Historic exhibition to open at Dei Centre

by • March 31, 2019 • FeaturedArticle, NewsComments (0)326

By John Owoo

(In Accra – Ghana)

An exhibition of artworks by Owusu Dartey, Prof. Edmund Tetteh and Albert Osabu Bartimeus – undisputed fathers of Ghanaian modern art – will on Wednesday April 3 open at the Dei Centre for the Study of Contemporary Art in Accra.

Works by the artists – who are all deceased, explore their ability to describe and convey a sense of beginning, people and places – while highlighting their contribution to the development of Ghanaian contemporary art.

Whether referencing an identifiable subject matter / content or one that is conceptual / abstract in some sense, each painting encourages the viewer to contemplate and decipher the physical context in which the work was executed.

The works present a travelogue of locales, festivals, portraits and other thematic compositions. Indeed, they embody networks introduced by a new spirit of contemporaneity, material and political sensitivity while reflecting public engagements.

Visitors to the Dei Centre, which is located in Tesano (a suburb of Accra), are also expected to witness images that provide oblique references to places thereby facilitating an ability to imagine and reconstruct specific coordinates of the paintings.

Undeniably, Dartey’s (1927 – 2018) vast expanses of paintings present unobstructed views from seaside life and market scenes embodied by colourful rural life. Furthermore, many of the settings in which the figures are illustrated remain stubbornly elusive and transparent at the same time.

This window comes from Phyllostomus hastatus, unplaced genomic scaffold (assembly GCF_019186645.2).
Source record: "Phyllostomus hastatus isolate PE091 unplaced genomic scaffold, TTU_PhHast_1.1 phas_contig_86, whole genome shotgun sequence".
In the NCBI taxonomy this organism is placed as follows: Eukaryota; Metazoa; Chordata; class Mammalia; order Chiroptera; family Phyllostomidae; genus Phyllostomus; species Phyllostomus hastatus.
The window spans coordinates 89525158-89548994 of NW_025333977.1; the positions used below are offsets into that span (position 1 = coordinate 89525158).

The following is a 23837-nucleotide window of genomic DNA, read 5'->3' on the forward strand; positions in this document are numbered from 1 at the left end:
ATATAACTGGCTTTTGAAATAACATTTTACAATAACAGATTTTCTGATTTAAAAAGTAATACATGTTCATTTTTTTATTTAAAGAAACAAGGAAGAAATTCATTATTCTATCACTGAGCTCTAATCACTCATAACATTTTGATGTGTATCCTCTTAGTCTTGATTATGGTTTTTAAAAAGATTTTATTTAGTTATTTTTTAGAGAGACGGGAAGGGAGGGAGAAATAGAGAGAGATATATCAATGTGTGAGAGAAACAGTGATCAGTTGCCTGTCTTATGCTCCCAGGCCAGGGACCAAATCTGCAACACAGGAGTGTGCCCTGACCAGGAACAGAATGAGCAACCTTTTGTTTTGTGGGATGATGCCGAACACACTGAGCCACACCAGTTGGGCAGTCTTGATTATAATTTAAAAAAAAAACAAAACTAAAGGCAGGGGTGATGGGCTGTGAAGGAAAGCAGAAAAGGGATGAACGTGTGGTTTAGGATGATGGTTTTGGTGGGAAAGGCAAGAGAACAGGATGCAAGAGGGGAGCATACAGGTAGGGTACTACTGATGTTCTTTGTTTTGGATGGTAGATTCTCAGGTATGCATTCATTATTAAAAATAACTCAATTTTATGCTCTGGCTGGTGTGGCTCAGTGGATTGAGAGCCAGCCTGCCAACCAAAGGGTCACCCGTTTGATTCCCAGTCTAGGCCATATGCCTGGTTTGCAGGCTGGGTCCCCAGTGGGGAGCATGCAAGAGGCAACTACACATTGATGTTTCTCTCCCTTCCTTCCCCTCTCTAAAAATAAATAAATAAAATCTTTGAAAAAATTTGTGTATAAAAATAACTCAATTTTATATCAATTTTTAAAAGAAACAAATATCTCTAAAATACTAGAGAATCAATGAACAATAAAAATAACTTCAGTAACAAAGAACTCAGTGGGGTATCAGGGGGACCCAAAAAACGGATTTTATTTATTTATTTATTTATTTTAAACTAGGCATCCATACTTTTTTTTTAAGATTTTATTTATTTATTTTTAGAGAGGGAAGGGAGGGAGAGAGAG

Subject matter by Bartimeus (1927 – 1988) is somewhat not so different from his contemporary but his technique and mastery over oil paint is enormously contemplative. Some of his subjects recede into the shadows of the enigmatic Ghanaian market life. Indeed, the prominence he gives to his paintings on fish underline the importance of fisher folk to development.

Master colourist Prof. Tetteh (1924 – 2007) projects the sacredness of Ghanaian portraits. The boldness in rendition of characters and strong brush strokes makes commonplace settings become extraordinary. His choice of colours – which enshrine a hallucinatory and technicolour realm – equally reveal nature’s beautiful embodiments.

Titled, “Owusu Dartey & His Circle of Friends: Albert O. Bartimeaus, Prof. E.K. Tetteh”, the exhibition equally presents a shared platform not only to celebrate but to also question their roles, how society perceives their contribution and its influences on their professional and personal choices.   

The exhibition, which is being curated by Leroy Coubagy and Michael Martey, ends on Friday June 28.

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